Wool, mohair buy in Shiprock helps producers receive fair price

Noel Lyn Smith
Farmington Daily Times

SHIPROCK — A group of wool and mohair buyers visited here today as part of a project designed to increase access to the wool market for Navajo producers and improve the quality of wool production.

The project is the result of a partnership between the Black Mesa Water Coalition and Diné College's Land Grant Office to bring buyers from outside the region to offer international market value pricing for wool and mohair produced by Navajos.

Diné College interns Nachae Nez Shaila, left, and Ben and Lajuana Begay unload wool from a truck Tuesday during an annual wool and mohair buy event at Diné College in Shiprock.

Felix Nez, an extension agent for the college in Tsaile, Ariz., said in addition to offering fair prices to producers, which is based on grade, they also receive feedback from the buyers.

That feedback was one reason Shiprock resident Anna Yazzie sold 484 pounds of wool from her flock of Columbia and Rambouillet sheep.

"I've been selling here and there, but the price is always low. This is a better deal," Yazzie said.

This is the sixth year for the buy, which happened today at the college's south campus, and the payout to producers last year was approximately $62,000 for about 92,000 pounds of wool and mohair, Nez said.

Diné College interns Shaila Ben, left, and Lajuana Begay remove a bag of wool from a truck Tuesday during an annual wool and mohair buy event at Diné College in Shiprock.

In addition to Shiprock, the group visited Crownpoint on Monday and the Mexican Water Chapter this afternoon. The group also will travel to the Arizona communities of Tsaile, Piñon, Kaibeto and Tuba City before winding up their circuit in Dilkon on Sunday.

Each time a bag of wool arrived, Stanley Strode punched three holes in the sacks, then pulled samples to examine them. Strode, a wool manager for the Mid-States Wool Growers Cooperative Association, was purchasing wool for the association.

He said prices for fine-grade wool ranged from $1 to $1.05 per pound while coarse grade wool was between 30 and 65 cents per pound.

Kayla Bennally sits with her mother Brooklie Clinton as they wait their turn to sell their wool Tuesday during an annual wool and mohair buy event at Diné College in Shiprock.

"Hopefully, price wise, it's added some extra income for the sheep producers," Strode said.

When a mixed batch of wool arrived, produced by a flock raised by an 86-year-old woman from Newcomb, volunteers sorted through the bags while Strade determined the quality.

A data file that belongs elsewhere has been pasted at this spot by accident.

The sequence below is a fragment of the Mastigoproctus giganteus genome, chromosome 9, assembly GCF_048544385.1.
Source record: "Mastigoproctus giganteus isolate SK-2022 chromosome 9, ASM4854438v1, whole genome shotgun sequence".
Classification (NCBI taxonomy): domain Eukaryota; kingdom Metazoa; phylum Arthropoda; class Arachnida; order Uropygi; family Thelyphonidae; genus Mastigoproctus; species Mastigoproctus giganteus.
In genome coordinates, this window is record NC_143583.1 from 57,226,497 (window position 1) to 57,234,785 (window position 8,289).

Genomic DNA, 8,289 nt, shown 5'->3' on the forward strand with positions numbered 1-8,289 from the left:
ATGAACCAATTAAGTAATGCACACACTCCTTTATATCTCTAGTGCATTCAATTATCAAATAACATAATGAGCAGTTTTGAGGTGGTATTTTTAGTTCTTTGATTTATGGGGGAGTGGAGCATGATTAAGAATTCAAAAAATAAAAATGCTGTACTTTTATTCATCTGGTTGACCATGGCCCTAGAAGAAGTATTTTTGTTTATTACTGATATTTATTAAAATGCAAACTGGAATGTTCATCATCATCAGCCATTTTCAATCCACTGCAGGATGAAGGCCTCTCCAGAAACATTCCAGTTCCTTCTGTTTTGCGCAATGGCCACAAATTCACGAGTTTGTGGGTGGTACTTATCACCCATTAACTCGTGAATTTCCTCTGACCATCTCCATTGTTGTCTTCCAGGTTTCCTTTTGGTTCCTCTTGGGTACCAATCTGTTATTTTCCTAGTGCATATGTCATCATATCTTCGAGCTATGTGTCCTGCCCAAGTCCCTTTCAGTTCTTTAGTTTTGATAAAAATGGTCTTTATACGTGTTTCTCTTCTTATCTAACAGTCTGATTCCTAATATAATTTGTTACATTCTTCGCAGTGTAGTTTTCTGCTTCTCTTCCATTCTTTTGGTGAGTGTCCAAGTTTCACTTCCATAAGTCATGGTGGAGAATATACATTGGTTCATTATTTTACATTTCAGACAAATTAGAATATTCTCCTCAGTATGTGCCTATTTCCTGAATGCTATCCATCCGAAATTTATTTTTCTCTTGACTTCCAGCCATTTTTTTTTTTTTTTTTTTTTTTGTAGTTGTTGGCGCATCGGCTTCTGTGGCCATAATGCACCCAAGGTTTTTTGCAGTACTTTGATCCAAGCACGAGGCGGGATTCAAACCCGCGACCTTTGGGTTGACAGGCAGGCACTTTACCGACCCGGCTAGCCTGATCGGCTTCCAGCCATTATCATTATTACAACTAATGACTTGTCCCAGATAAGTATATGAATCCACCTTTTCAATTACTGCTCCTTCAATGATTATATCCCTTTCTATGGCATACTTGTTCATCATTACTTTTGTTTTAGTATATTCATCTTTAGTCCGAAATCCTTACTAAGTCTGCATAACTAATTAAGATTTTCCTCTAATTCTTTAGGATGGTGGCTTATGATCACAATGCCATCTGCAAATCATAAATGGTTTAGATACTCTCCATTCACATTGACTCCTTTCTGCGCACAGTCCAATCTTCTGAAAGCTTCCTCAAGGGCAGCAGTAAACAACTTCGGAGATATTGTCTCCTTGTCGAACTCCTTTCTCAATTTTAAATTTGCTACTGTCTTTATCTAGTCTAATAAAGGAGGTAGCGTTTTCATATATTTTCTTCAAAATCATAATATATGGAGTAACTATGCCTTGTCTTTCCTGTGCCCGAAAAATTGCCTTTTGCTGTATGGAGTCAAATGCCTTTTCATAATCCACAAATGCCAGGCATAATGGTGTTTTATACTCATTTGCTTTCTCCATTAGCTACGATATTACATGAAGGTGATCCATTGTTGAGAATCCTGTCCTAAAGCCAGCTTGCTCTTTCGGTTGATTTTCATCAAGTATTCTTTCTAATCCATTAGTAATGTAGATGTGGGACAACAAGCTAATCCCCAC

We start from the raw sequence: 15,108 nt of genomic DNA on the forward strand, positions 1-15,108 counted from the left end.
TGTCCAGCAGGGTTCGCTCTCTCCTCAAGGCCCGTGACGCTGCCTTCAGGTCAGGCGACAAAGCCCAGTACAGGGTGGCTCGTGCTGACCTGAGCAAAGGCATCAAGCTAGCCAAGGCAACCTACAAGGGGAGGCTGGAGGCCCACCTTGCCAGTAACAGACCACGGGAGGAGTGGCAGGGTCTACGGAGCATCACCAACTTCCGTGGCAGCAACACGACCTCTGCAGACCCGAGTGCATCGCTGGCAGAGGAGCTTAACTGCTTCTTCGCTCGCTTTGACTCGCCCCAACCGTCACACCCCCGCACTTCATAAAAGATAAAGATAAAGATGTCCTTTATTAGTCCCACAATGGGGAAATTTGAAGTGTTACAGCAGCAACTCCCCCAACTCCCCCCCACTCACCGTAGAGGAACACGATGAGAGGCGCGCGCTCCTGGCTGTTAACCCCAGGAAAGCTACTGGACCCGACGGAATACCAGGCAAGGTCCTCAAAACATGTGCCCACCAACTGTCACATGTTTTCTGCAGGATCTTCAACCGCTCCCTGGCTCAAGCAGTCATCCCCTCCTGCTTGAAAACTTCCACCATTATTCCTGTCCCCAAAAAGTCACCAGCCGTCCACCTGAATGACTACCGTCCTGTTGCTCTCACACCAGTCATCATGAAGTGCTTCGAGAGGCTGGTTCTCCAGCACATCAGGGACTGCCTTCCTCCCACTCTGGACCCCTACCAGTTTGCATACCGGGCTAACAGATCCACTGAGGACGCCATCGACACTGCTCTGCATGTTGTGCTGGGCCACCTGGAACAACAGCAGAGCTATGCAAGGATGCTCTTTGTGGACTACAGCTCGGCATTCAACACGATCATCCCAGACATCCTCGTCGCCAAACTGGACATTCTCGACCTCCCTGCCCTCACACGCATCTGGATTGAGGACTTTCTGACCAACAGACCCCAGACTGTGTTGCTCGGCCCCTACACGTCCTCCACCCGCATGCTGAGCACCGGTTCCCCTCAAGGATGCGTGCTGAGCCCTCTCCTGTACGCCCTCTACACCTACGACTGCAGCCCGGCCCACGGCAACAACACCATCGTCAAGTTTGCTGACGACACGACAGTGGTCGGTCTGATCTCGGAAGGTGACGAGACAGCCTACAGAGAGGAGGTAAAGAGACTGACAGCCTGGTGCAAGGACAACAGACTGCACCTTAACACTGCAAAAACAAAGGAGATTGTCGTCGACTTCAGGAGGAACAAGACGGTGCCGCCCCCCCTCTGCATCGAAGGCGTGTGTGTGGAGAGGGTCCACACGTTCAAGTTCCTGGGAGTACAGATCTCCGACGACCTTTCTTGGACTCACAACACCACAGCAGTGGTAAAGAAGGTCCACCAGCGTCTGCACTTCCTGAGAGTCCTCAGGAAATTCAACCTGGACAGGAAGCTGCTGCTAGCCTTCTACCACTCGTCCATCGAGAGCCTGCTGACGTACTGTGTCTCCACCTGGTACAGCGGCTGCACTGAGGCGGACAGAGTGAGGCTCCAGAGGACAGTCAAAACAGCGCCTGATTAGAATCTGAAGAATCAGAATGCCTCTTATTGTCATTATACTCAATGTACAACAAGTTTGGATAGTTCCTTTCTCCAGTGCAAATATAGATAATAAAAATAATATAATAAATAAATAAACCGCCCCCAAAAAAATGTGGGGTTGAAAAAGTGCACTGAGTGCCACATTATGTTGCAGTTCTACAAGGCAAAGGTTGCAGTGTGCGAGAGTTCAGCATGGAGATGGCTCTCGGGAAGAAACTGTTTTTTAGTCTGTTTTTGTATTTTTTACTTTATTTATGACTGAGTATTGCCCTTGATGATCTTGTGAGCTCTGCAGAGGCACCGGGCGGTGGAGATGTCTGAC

Among those checking out the wool was Teddy Varndell, who traveled from Chicago to purchase mohair.

"How good is that? It's bright. It's white," he said while examining a piece of wool.

Varndell said he has bought about 500 pounds of mohair since Monday. Overall, he and his wife hope to buy between 4,000 to 6,000 pounds this week.

Truck driver Sean Spellman, top, prepares to receive a load of wool Tuesday during an annual wool and mohair buy event at Diné College in Shiprock.

"It's good mohair, and I can help support the pricing on the reservation by coming out here and paying a market price as opposed to the border towns," Varndell said.

He added the mohair is exported to England, where it is scoured and combed. The combed top is shipped to Italy.

"If you're wearing an Italian mohair suit, there's a good chance its Diné mohair," Varndell said.

Among the youngest wool sellers were sisters Melanie Antonito, 12, and Megan Antonito, 10, who help their family care for sheep in Blanco Canyon.

"It works the muscles, plus it's fun," Melanie Antonito said about sheep herding.

Their mother, Althea Martin, said her daughters learn responsibility by taking care of the animals.

Table Mesa resident Tommy Begay was driving to Teec Nos Pos, Ariz., to sell wool but when he heard about the prices offered at the buy, he decided to participate.

Begay, 67, said his grandparents raised sheep because it was a source of income and he remembers they would use the money from selling wool and lambs to buy him school supplies and clothing.

"Right now, you can't do anything like that. It's like a hobby now," Begay said.

Noel Lyn Smith covers the Navajo Nation for The Daily Times. She can be reached at 505-564-4636.